Springboks

1995 Rugby World Cup: Francois Pienaar lauds the influence of his two left wings

  • Various events came together for the Springboks to win the 1995 World Cup, but skipper Francois Pienaar singled out the contributions of his two left wings, Pieter Hendriks and Chester Williams.
  • As the country celebrates the 25th anniversary of that triumph, the ability of the duo to perform despite setbacks was laudable.
  • Pienaar expressed his sadness again that Williams, who passed away last year, isn't around to join in the festivities.

There were many moving parts that came together brilliantly to culminate in the Springboks' momentous 1995 World Cup triumph, but - 25 years on - Francois Pienaar believes it's vital to highlight the contributions of his two left wingers, Pieter Hendriks and the late Chester Williams.

Both men experienced wildly fluctuating fortunes during the showpiece event and dealt with it in a composed manner while summoning determination and skill to play starring roles in two moments that, according to their legendary captain, helped define South Africa's campaign.

"Our opening game was, in many ways, our most important one of the whole tournament," Pienaar reminisced at the Players' Fund's "Class of 95" virtual event.

"The Australian team were the reigning champions, undefeated in 12 months of Test match rugby and had a rockstar team. They came to the tournament as favourites, not the All Blacks as many people thought. They came here well-oiled and confident."

In hindsight, it's rather hard to believe that was the case as the Boks outplayed the Wallabies 27-18 at Newlands, with Hendriks memorably skinning direct opponent David Campese and flexing his right arm to score the opening try.

"Pieter's raised fist was the money shot of the first game, a tribute to (head coach) Kitch Christie's brilliance and Pieter's skill," said Pienaar.

"Coach Kitch said 'You must give Pieter the ball in space and he'll beat Campese'."

Hendriks' finish indeed bore the mark of a winger with a nose for the tryline, yet interestingly, that score was the former Lions star's first in seven Tests.

Not that Pienaar was surprised.

"In (1992), Pieter scored 43 tries (35 of them in competitive first-class rugby) in one season. And never did he score more than three tries in one game. At school, he held national record in the 110m hurdles for quite some time. 

"This guy was incredibly fast. If you actually look back at that play, how the ball moved and James Small's incredible pass to him, it's little wonder the stadium erupted," he said.

"We still had to keep on playing and Joel (Stransky) also score a magnificent try in the second half. I believe it was still our biggest and best victory at the World Cup."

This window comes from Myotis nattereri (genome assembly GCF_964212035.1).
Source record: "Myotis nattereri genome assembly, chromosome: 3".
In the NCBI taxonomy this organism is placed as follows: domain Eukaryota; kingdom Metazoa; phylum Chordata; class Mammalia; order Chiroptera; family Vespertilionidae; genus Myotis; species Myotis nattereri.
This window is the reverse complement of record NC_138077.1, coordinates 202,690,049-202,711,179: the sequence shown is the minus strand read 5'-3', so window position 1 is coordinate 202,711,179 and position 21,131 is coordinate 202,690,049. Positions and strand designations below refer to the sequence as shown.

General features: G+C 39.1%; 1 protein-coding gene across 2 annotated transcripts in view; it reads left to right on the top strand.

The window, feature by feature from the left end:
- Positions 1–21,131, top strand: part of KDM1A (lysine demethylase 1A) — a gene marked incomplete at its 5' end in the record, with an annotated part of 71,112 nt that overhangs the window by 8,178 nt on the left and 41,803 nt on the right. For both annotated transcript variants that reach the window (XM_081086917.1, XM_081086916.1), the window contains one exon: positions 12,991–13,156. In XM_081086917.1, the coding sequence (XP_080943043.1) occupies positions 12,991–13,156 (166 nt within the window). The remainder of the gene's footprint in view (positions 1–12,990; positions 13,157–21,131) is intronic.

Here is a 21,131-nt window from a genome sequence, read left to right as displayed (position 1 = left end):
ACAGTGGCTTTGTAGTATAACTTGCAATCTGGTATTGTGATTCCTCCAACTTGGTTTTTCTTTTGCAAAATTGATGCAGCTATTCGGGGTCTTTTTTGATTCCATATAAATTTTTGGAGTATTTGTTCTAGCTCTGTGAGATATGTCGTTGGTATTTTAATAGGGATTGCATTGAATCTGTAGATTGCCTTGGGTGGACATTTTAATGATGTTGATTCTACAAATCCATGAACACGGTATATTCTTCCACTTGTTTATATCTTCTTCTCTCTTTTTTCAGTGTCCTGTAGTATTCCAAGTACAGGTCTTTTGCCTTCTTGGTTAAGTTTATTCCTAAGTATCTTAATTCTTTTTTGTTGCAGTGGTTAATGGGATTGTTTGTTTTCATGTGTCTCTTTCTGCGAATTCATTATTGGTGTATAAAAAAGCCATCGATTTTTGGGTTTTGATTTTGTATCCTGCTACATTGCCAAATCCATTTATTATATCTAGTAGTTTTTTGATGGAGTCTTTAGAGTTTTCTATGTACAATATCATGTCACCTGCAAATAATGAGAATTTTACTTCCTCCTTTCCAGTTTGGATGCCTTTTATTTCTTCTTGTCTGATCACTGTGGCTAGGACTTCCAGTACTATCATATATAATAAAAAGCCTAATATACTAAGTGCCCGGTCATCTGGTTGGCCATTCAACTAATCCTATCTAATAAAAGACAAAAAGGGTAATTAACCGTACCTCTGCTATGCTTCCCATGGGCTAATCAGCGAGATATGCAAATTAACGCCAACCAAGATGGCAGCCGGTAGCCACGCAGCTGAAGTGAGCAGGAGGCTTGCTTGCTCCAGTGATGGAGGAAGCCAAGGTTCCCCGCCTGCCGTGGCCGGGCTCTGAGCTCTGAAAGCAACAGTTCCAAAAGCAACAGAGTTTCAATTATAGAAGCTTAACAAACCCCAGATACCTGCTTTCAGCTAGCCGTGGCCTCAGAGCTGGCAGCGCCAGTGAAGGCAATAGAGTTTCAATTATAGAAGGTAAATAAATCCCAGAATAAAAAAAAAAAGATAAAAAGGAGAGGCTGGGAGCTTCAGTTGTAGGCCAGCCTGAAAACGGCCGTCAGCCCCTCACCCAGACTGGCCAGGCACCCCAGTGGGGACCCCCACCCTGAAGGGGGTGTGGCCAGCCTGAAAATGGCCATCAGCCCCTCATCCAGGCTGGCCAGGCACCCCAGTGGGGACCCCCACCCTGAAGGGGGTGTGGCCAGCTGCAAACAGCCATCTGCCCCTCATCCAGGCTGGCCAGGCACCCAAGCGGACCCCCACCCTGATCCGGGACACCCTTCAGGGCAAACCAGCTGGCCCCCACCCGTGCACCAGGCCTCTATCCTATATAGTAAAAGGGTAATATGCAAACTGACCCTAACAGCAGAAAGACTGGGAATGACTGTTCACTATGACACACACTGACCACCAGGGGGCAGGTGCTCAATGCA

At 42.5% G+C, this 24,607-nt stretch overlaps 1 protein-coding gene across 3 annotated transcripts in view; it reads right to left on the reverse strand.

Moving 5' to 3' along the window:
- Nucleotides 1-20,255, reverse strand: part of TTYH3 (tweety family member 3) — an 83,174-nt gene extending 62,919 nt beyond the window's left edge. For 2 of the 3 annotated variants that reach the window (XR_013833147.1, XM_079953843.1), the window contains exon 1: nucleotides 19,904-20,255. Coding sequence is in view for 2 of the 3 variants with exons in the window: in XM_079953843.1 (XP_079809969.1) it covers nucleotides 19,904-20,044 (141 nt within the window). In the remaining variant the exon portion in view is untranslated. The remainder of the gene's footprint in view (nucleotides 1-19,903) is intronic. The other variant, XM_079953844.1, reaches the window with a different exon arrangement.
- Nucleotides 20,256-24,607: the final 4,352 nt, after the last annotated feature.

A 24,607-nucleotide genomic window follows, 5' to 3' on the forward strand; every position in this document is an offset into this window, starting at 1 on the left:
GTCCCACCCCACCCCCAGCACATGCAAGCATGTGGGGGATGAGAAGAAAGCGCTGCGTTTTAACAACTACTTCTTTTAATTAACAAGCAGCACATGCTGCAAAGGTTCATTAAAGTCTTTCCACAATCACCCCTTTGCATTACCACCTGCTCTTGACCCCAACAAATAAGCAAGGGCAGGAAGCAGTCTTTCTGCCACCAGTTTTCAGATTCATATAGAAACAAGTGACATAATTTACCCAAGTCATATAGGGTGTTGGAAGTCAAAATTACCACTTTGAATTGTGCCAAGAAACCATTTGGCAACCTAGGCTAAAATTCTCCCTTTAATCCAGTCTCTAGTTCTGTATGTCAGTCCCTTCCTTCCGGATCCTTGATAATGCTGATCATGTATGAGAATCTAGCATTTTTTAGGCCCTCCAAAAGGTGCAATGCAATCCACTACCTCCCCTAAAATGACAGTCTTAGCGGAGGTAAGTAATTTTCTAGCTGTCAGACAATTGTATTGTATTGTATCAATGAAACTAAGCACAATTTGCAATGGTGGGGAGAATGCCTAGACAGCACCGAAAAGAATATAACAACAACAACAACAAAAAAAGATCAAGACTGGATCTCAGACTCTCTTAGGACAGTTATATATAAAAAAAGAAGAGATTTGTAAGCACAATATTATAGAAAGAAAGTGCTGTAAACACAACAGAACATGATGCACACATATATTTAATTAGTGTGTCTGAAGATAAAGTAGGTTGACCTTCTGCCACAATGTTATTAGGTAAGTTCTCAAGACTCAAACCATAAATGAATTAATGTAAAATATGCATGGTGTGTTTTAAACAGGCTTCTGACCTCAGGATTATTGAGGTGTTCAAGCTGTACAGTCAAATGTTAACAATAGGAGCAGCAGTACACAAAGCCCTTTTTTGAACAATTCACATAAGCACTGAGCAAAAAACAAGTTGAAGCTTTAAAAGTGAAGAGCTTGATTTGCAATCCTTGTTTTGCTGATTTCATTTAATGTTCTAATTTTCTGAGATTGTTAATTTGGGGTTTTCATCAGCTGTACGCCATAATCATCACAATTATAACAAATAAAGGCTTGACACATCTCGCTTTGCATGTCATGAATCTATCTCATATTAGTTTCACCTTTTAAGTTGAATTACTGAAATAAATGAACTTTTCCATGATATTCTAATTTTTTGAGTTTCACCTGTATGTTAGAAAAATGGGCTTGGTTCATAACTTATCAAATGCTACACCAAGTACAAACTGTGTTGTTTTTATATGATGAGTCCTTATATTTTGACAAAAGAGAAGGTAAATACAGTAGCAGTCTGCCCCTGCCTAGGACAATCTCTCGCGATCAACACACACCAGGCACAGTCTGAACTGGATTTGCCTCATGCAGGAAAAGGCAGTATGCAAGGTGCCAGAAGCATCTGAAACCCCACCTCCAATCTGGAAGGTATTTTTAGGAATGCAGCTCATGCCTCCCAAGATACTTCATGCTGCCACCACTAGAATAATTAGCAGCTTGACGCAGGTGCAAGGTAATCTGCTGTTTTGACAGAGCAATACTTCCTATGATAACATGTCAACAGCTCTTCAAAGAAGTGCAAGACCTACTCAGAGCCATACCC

Less than a fortnight later, things would turn sour for Hendriks after he was cited for kicking and punching during the infamous brawl against Canada in Port Elizabeth.

"That was the biggest disappointment. We were always going to be disciplined and were 20-0 up. The Canadians were physical and there was a scuffle that turned into a fight. That was probably my worst week as a captain. I sulked, I moped, I was angry," said Pienaar.

However, Christie and team manager Morne du Plessis sat down with their skipper and asked him: "Are we getting this show back on the road?"

For that, Pienaar decided Williams would be his trump card.

"It was actually bittersweet. Chester was the face of the campaign promoting the World Cup. The caption was 'The Waiting is Over'. But just a month before the opening game, Chester injured himself.

"But Pieter's suspension allowed Chester to come back into the side. What I did is ask Chester to share with us what's happening in South Africa," he said.

"One must remember we were sitting in hotels and training. We didn't know what was happening 'on the ground'. Chester spoke for about 15-20 minutes and shared with us how more and more people were shouting for us when they didn't in the past."

Two days later, Williams eclipsed the man he replaced with a magnificent haul of four tries in a comprehensive 42-14 victory over Samoa at Ellis Park in the quarter-finals.

"He spoke to us and then went on to score all those tries. What an incredible achievement. We really miss him in these times," said Pienaar, adding his sadness at the passing of Joost van der Westhuizen, Ruben Kruger, Small and Jonah Lomu.

- Compiled by Heinz Schenk

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